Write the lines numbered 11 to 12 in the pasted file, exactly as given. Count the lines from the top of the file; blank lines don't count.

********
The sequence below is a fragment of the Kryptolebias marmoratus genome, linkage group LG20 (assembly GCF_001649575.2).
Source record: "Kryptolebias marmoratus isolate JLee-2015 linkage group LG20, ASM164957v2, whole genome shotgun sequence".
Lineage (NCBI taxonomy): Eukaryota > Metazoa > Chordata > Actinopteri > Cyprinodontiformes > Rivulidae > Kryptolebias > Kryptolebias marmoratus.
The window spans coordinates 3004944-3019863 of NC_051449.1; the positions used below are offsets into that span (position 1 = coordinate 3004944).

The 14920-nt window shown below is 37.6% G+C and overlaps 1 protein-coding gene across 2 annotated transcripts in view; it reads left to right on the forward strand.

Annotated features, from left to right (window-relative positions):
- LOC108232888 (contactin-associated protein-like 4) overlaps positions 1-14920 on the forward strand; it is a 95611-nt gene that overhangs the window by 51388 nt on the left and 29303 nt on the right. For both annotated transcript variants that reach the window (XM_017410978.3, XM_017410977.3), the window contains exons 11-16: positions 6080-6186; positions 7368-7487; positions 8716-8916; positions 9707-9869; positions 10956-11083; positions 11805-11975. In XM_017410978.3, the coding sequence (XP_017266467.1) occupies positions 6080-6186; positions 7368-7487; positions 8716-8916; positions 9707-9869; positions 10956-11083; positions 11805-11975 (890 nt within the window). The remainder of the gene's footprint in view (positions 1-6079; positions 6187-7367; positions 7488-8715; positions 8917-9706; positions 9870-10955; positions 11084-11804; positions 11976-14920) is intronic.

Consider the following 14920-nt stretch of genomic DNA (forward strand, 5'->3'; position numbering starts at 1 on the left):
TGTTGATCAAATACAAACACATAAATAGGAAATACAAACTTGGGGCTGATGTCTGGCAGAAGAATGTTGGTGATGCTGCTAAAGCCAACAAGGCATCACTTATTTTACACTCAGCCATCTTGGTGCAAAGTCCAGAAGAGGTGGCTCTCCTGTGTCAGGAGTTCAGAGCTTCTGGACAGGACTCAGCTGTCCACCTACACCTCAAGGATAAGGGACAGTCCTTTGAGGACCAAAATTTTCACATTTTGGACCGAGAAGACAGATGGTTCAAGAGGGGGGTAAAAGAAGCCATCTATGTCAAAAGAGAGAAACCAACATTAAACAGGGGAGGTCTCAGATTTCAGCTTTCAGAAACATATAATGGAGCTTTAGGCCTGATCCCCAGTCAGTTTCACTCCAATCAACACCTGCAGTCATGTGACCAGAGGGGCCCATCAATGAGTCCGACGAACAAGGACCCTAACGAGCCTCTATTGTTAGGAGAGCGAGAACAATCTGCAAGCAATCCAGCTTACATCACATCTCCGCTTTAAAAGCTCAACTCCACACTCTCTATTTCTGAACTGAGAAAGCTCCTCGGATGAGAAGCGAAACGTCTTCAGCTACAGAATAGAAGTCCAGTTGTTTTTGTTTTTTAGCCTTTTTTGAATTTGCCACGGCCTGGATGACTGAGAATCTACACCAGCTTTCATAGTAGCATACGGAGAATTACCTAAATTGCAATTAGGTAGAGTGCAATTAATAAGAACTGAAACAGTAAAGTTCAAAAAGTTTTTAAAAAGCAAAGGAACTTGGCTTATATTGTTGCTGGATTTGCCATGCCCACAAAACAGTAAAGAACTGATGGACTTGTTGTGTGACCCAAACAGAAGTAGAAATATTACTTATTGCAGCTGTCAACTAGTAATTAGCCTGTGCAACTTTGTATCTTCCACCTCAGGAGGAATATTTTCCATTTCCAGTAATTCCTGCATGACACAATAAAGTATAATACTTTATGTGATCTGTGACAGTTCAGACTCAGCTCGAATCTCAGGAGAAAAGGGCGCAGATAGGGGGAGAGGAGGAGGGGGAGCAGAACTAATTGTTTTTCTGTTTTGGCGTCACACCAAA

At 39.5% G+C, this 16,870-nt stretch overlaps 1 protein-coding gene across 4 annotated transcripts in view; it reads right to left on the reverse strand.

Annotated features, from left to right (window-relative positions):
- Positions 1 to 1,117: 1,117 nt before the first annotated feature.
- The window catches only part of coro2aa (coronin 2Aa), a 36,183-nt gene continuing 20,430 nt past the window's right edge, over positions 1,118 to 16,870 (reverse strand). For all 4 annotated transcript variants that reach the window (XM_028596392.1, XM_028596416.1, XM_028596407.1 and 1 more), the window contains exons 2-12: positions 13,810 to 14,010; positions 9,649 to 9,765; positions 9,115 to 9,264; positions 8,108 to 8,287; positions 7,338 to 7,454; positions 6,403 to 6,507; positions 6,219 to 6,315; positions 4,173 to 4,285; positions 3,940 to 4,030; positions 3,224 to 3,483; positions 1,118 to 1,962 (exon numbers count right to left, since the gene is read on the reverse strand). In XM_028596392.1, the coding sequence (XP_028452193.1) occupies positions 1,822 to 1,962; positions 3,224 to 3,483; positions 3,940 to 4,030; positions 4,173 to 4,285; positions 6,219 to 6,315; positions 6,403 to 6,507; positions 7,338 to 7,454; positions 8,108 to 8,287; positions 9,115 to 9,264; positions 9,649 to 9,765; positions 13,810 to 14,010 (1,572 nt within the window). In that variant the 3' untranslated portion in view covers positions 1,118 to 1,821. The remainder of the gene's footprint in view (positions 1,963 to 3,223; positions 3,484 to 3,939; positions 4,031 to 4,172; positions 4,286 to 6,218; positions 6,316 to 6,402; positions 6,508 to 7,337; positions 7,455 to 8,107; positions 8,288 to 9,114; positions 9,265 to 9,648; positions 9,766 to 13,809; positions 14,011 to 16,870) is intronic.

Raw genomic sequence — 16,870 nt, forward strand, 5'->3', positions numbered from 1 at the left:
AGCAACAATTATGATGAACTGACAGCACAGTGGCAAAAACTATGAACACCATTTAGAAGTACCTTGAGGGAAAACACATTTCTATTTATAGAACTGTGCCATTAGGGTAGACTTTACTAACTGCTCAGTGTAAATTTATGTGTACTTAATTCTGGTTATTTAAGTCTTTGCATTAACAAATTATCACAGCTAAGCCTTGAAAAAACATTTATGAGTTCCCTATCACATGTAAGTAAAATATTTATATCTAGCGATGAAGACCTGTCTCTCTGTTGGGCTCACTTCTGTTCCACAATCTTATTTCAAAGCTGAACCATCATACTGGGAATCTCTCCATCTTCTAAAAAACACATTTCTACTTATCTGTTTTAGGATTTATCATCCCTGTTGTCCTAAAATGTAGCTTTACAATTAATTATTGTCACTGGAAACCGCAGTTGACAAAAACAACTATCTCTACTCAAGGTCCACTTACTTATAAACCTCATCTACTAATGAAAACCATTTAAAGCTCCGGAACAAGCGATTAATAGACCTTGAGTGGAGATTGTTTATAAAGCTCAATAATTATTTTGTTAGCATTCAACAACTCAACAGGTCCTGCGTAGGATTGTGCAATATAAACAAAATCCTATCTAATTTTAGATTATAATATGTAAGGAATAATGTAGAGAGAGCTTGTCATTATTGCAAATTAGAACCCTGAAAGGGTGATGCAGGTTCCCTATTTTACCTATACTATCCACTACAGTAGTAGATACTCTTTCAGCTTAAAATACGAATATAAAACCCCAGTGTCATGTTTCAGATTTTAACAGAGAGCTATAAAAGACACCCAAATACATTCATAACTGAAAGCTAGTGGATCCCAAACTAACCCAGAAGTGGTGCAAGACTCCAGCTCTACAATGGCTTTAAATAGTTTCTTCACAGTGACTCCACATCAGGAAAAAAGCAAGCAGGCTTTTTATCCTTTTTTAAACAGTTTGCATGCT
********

Annotated features, from left to right (window-relative positions):
- Positions 1 to 1,117: 1,117 nt before the first annotated feature.